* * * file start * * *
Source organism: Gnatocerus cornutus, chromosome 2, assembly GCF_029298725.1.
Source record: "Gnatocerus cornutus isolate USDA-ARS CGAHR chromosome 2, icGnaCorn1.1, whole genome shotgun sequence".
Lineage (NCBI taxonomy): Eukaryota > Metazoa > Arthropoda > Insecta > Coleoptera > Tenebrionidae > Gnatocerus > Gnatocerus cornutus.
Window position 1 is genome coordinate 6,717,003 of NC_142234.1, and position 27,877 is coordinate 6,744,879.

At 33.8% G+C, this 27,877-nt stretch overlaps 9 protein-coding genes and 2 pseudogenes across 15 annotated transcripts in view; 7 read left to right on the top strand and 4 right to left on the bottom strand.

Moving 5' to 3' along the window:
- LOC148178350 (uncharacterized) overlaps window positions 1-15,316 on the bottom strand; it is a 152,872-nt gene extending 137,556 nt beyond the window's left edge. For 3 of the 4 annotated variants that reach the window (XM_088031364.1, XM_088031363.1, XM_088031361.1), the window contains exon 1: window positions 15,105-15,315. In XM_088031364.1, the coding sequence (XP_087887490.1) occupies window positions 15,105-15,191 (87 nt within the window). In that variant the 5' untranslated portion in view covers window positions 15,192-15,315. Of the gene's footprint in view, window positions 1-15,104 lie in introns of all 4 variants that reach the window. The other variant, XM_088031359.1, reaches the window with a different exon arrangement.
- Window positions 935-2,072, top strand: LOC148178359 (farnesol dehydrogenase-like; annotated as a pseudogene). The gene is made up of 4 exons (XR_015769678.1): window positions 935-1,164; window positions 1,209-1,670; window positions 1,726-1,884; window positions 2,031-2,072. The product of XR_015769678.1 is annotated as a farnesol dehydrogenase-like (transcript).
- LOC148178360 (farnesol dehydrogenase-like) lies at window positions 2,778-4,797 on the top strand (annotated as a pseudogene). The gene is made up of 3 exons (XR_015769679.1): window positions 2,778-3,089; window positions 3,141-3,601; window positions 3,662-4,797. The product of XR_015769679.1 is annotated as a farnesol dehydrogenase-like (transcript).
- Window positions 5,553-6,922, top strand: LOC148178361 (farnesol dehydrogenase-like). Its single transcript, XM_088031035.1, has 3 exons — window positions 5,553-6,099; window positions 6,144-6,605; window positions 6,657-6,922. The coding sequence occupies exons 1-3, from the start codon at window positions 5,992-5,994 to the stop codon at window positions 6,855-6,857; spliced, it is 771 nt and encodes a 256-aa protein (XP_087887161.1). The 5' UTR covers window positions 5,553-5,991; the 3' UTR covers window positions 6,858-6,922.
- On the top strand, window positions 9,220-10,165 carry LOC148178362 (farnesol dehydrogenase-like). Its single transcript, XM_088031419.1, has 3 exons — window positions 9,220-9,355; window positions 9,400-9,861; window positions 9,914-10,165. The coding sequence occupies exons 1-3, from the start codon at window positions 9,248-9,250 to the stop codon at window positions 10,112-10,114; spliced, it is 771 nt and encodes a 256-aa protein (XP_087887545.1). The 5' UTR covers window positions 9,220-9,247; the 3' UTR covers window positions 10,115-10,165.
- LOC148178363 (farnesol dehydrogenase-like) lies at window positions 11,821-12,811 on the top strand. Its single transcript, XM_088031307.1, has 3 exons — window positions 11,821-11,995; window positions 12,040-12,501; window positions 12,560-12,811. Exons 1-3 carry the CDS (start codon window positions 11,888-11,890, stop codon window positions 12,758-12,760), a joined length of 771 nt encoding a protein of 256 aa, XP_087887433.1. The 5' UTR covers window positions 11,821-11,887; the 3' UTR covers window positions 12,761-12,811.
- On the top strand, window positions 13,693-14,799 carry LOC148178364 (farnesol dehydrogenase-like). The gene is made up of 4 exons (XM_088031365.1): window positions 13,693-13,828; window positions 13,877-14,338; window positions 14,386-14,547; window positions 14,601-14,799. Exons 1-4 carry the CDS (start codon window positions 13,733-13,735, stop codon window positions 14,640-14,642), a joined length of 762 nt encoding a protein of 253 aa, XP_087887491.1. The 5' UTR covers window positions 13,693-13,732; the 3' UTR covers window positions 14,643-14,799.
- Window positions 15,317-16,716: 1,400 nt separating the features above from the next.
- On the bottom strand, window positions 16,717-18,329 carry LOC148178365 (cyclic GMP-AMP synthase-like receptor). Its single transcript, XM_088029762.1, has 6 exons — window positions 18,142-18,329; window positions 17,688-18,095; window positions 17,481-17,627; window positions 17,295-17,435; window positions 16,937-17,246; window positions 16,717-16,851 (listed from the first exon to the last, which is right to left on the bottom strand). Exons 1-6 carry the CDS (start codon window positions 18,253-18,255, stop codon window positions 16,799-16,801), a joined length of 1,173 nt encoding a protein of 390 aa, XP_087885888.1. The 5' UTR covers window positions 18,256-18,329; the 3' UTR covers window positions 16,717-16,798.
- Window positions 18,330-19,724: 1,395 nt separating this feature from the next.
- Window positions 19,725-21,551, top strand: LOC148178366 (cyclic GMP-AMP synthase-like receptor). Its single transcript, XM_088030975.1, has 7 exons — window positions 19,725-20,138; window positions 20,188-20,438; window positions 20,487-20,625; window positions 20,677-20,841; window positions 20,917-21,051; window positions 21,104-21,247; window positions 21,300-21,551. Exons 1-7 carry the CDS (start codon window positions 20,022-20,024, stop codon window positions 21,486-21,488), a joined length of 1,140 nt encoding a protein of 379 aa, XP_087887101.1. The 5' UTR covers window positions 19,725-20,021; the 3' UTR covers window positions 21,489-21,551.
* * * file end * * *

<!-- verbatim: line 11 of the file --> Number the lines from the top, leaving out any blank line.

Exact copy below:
- On the top strand, window positions 9,220-10,165 carry LOC148178362 (farnesol dehydrogenase-like). Its single transcript, XM_088031419.1, has 3 exons — window positions 9,220-9,355; window positions 9,400-9,861; window positions 9,914-10,165. The coding sequence occupies exons 1-3, from the start codon at window positions 9,248-9,250 to the stop codon at window positions 10,112-10,114; spliced, it is 771 nt and encodes a 256-aa protein (XP_087887545.1). The 5' UTR covers window positions 9,220-9,247; the 3' UTR covers window positions 10,115-10,165.